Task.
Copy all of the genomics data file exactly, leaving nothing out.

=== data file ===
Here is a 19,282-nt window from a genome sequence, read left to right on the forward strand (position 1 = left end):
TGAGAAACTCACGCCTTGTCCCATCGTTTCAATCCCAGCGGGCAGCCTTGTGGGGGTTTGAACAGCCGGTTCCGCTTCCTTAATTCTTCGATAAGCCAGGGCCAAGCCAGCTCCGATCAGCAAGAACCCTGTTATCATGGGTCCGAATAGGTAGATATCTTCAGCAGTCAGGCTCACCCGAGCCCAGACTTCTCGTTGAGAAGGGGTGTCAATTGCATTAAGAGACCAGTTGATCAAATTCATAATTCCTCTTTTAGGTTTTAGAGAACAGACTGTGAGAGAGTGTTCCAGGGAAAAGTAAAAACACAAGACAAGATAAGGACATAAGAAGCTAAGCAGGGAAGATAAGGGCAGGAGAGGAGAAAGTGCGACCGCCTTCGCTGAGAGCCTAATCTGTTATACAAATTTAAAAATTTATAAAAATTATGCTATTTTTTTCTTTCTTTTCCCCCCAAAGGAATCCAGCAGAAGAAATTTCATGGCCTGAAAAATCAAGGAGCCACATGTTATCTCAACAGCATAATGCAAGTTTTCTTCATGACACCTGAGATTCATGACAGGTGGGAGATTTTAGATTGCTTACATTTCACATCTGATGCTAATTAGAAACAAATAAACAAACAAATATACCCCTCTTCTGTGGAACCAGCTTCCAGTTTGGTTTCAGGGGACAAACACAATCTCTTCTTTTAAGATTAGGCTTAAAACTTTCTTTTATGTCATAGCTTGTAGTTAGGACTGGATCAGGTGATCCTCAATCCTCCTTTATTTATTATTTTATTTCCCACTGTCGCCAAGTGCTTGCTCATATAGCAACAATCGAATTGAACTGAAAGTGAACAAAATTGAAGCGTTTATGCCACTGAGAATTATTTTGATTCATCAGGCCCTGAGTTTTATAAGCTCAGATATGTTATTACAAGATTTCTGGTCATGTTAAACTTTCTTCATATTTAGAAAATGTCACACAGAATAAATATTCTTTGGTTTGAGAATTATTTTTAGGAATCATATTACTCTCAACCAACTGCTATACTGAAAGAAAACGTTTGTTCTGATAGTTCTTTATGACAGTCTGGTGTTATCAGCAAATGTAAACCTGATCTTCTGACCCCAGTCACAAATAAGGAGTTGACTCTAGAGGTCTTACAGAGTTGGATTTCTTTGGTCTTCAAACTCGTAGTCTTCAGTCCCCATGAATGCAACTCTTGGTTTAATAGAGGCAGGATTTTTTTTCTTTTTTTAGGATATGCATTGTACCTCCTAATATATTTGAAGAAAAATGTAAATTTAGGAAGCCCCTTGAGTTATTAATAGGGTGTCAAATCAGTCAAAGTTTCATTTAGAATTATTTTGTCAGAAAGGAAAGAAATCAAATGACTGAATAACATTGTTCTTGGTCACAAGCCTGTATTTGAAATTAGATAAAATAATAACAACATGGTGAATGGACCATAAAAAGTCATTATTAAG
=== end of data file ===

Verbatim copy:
Here is a 19,282-nt window from a genome sequence, read left to right on the forward strand (position 1 = left end):
TGAGAAACTCACGCCTTGTCCCATCGTTTCAATCCCAGCGGGCAGCCTTGTGGGGGTTTGAACAGCCGGTTCCGCTTCCTTAATTCTTCGATAAGCCAGGGCCAAGCCAGCTCCGATCAGCAAGAACCCTGTTATCATGGGTCCGAATAGGTAGATATCTTCAGCAGTCAGGCTCACCCGAGCCCAGACTTCTCGTTGAGAAGGGGTGTCAATTGCATTAAGAGACCAGTTGATCAAATTCATAATTCCTCTTTTAGGTTTTAGAGAACAGACTGTGAGAGAGTGTTCCAGGGAAAAGTAAAAACACAAGACAAGATAAGGACATAAGAAGCTAAGCAGGGAAGATAAGGGCAGGAGAGGAGAAAGTGCGACCGCCTTCGCTGAGAGCCTAATCTGTTATACAAATTTAAAAATTTATAAAAATTATGCTATTTTTTTCTTTCTTTTCCCCCCAAAGGAATCCAGCAGAAGAAATTTCATGGCCTGAAAAATCAAGGAGCCACATGTTATCTCAACAGCATAATGCAAGTTTTCTTCATGACACCTGAGATTCATGACAGGTGGGAGATTTTAGATTGCTTACATTTCACATCTGATGCTAATTAGAAACAAATAAACAAACAAATATACCCCTCTTCTGTGGAACCAGCTTCCAGTTTGGTTTCAGGGGACAAACACAATCTCTTCTTTTAAGATTAGGCTTAAAACTTTCTTTTATGTCATAGCTTGTAGTTAGGACTGGATCAGGTGATCCTCAATCCTCCTTTATTTATTATTTTATTTCCCACTGTCGCCAAGTGCTTGCTCATATAGCAACAATCGAATTGAACTGAAAGTGAACAAAATTGAAGCGTTTATGCCACTGAGAATTATTTTGATTCATCAGGCCCTGAGTTTTATAAGCTCAGATATGTTATTACAAGATTTCTGGTCATGTTAAACTTTCTTCATATTTAGAAAATGTCACACAGAATAAATATTCTTTGGTTTGAGAATTATTTTTAGGAATCATATTACTCTCAACCAACTGCTATACTGAAAGAAAACGTTTGTTCTGATAGTTCTTTATGACAGTCTGGTGTTATCAGCAAATGTAAACCTGATCTTCTGACCCCAGTCACAAATAAGGAGTTGACTCTAGAGGTCTTACAGAGTTGGATTTCTTTGGTCTTCAAACTCGTAGTCTTCAGTCCCCATGAATGCAACTCTTGGTTTAATAGAGGCAGGATTTTTTTTCTTTTTTTAGGATATGCATTGTACCTCCTAATATATTTGAAGAAAAATGTAAATTTAGGAAGCCCCTTGAGTTATTAATAGGGTGTCAAATCAGTCAAAGTTTCATTTAGAATTATTTTGTCAGAAAGGAAAGAAATCAAATGACTGAATAACATTGTTCTTGGTCACAAGCCTGTATTTGAAATTAGATAAAATAATAACAACATGGTGAATGGACCATAAAAAGTCATTATTAAG